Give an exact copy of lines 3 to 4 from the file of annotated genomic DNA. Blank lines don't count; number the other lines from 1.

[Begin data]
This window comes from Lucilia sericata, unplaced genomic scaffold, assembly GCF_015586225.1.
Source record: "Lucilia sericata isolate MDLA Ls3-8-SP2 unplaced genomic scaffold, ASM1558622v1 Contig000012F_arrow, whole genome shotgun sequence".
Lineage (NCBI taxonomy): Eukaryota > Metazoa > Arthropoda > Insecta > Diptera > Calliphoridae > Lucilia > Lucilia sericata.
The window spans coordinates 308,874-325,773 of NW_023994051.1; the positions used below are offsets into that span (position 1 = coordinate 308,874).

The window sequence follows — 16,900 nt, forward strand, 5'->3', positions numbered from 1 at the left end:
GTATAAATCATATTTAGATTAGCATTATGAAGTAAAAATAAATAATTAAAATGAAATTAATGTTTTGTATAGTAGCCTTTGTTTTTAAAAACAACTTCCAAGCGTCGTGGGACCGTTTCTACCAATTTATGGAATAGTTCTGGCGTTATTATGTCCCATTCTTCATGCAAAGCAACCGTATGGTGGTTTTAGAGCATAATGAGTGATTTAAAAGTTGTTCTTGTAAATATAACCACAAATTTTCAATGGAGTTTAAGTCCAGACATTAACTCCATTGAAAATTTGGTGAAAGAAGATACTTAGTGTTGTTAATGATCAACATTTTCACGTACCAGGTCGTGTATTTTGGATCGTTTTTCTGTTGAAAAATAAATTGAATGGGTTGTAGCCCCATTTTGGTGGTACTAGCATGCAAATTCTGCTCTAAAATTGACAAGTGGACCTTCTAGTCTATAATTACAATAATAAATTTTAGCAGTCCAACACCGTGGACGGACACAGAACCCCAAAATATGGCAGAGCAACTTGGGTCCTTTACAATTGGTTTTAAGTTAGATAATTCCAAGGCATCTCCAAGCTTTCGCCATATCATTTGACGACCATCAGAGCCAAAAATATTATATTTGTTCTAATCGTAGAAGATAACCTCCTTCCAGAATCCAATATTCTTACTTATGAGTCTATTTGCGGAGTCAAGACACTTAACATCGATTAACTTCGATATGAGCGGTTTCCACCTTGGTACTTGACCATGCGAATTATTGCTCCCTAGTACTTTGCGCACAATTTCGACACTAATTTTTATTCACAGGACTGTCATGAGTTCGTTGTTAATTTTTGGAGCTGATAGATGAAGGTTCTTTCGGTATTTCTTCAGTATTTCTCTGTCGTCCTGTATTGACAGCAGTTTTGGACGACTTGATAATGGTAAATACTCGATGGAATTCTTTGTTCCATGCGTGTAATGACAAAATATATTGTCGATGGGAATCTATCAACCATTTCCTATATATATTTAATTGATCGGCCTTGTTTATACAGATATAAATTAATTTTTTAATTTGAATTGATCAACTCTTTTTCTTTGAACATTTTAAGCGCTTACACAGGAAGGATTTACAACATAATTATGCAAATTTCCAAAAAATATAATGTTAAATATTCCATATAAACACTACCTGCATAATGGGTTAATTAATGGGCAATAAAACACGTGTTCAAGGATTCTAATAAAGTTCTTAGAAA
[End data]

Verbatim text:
Lineage (NCBI taxonomy): Eukaryota > Metazoa > Arthropoda > Insecta > Diptera > Calliphoridae > Lucilia > Lucilia sericata.
The window spans coordinates 308,874-325,773 of NW_023994051.1; the positions used below are offsets into that span (position 1 = coordinate 308,874).